On rare occasion my latest pickled food adventure will fall into the category of mostly inedible to downright scary, but, for the most part the pickled food adventures turn out be a pleasant experience which often produce intriguing and unique flavor combinations heretofore unheard of.  I think that is part of the special appeal of fermentation.  I like the idea that there is always an element of magic and surprise involved in the process.  Even if I strictly follow a recipe, which I seldom do, the result will always vary from batch to batch.  In true artisanal fashion, each jar of pickle is completely unique and special in its own right.  

Sometimes, in the mad pursuit of more and more novel pickled alchemical magic, I unwittingly hit upon something that is simply brilliant.  Today I would like to introduce a tasty newcomer to my pickled food repertoire - simply brilliant pickled daikon. 

There is something about radish, and turnip for that matter, that is perfectly suited to fermentation. The sharp pungency of the radish or turnip, which is my main objection to them in the first place, is significantly tamed and even neutralized.  In fact the flavor of both vegetables is tremendously improved by the fermentation process.  The texture is improved as well.

I highly recommend that you give pickled daikon radish a try.  

Pickled Daikon Radish

3 large organic daikon radish
1 c. filtered water
1 T. sea salt
1/12 t. probiotic powder

Wash and peel daikon radish.  Cut into spears that will fit nicely into a wide-mouth quart-size Mason jar.  Pack and wedge the daikon spears into the jar as tightly as you possibly can as they do loosen and contract a little during fermentation.  

Prepare a brine by dissolving sea salt and probiotic starter in 1 cup of filtered water.

Pour enough brine into the jar to cover the daikon spears with 1-inch of liquid.  Place plastic wrap or wax paper over the jar and then screw the lid on tightly and place on the kitchen counter for about three days.  The pickle is ready to eat in three days and can be placed in the fridge.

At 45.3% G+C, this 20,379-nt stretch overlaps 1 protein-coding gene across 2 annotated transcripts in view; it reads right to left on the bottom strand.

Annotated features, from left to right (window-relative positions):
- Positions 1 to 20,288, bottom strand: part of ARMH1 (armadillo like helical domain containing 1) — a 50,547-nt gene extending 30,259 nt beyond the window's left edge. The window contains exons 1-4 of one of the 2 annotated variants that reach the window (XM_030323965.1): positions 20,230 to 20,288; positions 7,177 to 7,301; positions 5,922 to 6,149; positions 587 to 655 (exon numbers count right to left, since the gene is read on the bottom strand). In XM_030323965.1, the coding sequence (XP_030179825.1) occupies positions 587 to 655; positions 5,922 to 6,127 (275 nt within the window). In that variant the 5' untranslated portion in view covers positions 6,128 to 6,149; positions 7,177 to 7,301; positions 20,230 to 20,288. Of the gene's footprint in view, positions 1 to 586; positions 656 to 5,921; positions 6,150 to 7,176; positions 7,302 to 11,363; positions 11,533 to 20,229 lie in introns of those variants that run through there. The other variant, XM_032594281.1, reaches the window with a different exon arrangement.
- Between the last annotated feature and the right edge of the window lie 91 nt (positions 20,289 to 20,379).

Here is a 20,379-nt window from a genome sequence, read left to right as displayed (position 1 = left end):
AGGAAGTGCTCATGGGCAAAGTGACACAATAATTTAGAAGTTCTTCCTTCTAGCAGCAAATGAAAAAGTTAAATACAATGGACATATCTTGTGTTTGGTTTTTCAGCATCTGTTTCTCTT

Tuesday, July 3, 2012

Tips for Summer Health - Traditional Chinese Medicine

Fresh Vegetables - The Hallmark of Summer

Today, as promised in my previous blog post on Traditional Chinese Medicine, we will revisit the subject of TCM and the maintenance of seasonal health and will continue to do so, periodically, as we move through each of the five seasons.  Yes, you read correctly.  In TCM there are five seasons of the year.

According to Traditional Chinese Medicine summer is the warm, sun and fun drenched season in which we are most drawn outward into nature and into the activity of living.  It is the most yang time of the year and according to the five element theory of Traditional Chinese Medicine summer is governed, not surprisingly, by the fire element which element is said to rule and influence the heart, mind and spirit.  By turning our attention to our heart, mind, and spirit and giving them top priority we will be able to maintain optimum health and energy during the summer months.


According to TCM it is important to maintain a sense of emotional poise in the summer - to avoid anger and to remain calm and even-tempered.

Ideally, in the summer we should have the energy to retire later, rise earlier, and rest at midday.

It is important to stay hydrated and to drink plenty of fluids in the summer.

Summer is a time to focus on eating a tempting array of freshly prepared fruits and vegetables which help us to remain cool and balanced during hot weather.  The summer season is a time to enjoy lighter fare with less emphasis on heavy animal proteins, and fried food preparations.  Incidentally, fish and seafood have a lighter and more cooling energy than red meats and poultry.  Though iced drinks and frozen desserts such as ice cream and sherbets are often tempting on hot summer days, ideally, the consumption of these cold foods should be limited, or if our digestion is weak eliminated altogether, as the cold nature of these foods will further imbalance our digestion and weaken or damage the digestive fire.


Bok Choy
Summer Squash
Sea Vegetables
Mung Beans